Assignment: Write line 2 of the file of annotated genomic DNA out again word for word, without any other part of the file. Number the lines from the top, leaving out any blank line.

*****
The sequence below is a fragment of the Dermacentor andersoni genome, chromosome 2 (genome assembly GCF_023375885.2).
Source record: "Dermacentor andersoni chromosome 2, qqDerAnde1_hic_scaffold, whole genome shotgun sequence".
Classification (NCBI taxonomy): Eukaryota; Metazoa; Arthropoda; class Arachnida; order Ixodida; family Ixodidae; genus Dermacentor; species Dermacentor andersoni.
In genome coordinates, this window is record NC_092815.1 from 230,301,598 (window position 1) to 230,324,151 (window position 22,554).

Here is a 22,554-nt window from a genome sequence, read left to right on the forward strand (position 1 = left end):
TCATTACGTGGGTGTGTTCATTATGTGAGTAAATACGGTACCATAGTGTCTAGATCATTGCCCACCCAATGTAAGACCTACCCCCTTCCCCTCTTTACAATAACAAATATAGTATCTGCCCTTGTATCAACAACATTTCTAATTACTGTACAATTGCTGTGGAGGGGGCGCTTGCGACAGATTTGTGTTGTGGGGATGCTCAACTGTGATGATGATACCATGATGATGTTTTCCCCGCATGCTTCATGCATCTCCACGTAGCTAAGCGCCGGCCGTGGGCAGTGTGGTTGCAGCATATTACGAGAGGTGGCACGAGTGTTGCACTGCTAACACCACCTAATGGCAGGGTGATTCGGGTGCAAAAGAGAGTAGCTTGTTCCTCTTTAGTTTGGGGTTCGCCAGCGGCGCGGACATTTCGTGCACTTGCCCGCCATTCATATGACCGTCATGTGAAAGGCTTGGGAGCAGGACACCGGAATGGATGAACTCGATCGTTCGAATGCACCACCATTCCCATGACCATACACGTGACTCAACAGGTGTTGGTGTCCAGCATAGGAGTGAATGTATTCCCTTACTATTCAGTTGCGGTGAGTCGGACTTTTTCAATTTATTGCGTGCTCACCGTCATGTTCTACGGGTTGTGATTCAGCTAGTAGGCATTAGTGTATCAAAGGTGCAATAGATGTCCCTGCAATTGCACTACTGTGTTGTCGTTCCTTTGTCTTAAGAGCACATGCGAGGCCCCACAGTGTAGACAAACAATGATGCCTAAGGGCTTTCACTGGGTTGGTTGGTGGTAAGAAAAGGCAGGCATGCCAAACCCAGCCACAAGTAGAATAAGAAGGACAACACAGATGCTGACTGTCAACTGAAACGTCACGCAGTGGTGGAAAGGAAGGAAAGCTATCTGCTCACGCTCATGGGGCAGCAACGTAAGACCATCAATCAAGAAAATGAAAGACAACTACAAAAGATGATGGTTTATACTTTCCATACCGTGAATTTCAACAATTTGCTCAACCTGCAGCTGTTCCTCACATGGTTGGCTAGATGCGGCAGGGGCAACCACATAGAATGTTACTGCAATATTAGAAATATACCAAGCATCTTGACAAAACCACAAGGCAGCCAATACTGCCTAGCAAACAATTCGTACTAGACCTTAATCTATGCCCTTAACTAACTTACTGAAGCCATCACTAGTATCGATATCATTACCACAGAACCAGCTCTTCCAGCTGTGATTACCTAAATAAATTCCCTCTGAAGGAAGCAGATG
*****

Source record: "Dermacentor andersoni chromosome 2, qqDerAnde1_hic_scaffold, whole genome shotgun sequence".